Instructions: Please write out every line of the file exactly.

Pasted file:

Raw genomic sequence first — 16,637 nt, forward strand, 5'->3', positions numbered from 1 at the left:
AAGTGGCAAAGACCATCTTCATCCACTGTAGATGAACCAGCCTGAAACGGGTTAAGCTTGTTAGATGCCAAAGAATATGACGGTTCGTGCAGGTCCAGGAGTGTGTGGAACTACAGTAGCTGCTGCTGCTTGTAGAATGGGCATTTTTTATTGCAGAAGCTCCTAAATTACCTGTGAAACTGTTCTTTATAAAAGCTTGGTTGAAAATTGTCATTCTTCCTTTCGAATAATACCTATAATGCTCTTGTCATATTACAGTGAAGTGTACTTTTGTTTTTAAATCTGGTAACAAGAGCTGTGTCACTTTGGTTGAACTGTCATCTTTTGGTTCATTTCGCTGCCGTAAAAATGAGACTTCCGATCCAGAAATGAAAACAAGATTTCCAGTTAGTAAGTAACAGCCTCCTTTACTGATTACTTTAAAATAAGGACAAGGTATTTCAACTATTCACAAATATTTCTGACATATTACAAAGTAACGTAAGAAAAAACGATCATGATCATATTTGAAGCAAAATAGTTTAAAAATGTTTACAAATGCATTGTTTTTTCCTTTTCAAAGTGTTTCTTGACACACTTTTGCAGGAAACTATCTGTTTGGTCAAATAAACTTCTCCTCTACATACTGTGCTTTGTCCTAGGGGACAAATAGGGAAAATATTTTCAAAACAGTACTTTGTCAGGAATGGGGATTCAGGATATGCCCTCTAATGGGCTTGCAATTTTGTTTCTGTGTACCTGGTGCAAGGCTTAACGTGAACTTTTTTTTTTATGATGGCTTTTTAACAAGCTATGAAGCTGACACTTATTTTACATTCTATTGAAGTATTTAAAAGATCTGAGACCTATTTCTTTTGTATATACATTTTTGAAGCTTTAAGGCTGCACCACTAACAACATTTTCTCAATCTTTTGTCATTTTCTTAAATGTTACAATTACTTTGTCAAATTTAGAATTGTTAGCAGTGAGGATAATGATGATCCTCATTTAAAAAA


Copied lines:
Raw genomic sequence first — 16,637 nt, forward strand, 5'->3', positions numbered from 1 at the left:
AAGTGGCAAAGACCATCTTCATCCACTGTAGATGAACCAGCCTGAAACGGGTTAAGCTTGTTAGATGCCAAAGAATATGACGGTTCGTGCAGGTCCAGGAGTGTGTGGAACTACAGTAGCTGCTGCTGCTTGTAGAATGGGCATTTTTTATTGCAGAAGCTCCTAAATTACCTGTGAAACTGTTCTTTATAAAAGCTTGGTTGAAAATTGTCATTCTTCCTTTCGAATAATACCTATAATGCTCTTGTCATATTACAGTGAAGTGTACTTTTGTTTTTAAATCTGGTAACAAGAGCTGTGTCACTTTGGTTGAACTGTCATCTTTTGGTTCATTTCGCTGCCGTAAAAATGAGACTTCCGATCCAGAAATGAAAACAAGATTTCCAGTTAGTAAGTAACAGCCTCCTTTACTGATTACTTTAAAATAAGGACAAGGTATTTCAACTATTCACAAATATTTCTGACATATTACAAAGTAACGTAAGAAAAAACGATCATGATCATATTTGAAGCAAAATAGTTTAAAAATGTTTACAAATGCATTGTTTTTTCCTTTTCAAAGTGTTTCTTGACACACTTTTGCAGGAAACTATCTGTTTGGTCAAATAAACTTCTCCTCTACATACTGTGCTTTGTCCTAGGGGACAAATAGGGAAAATATTTTCAAAACAGTACTTTGTCAGGAATGGGGATTCAGGATATGCCCTCTAATGGGCTTGCAATTTTGTTTCTGTGTACCTGGTGCAAGGCTTAACGTGAACTTTTTTTTTTATGATGGCTTTTTAACAAGCTATGAAGCTGACACTTATTTTACATTCTATTGAAGTATTTAAAAGATCTGAGACCTATTTCTTTTGTATATACATTTTTGAAGCTTTAAGGCTGCACCACTAACAACATTTTCTCAATCTTTTGTCATTTTCTTAAATGTTACAATTACTTTGTCAAATTTAGAATTGTTAGCAGTGAGGATAATGATGATCCTCATTTAAAAAA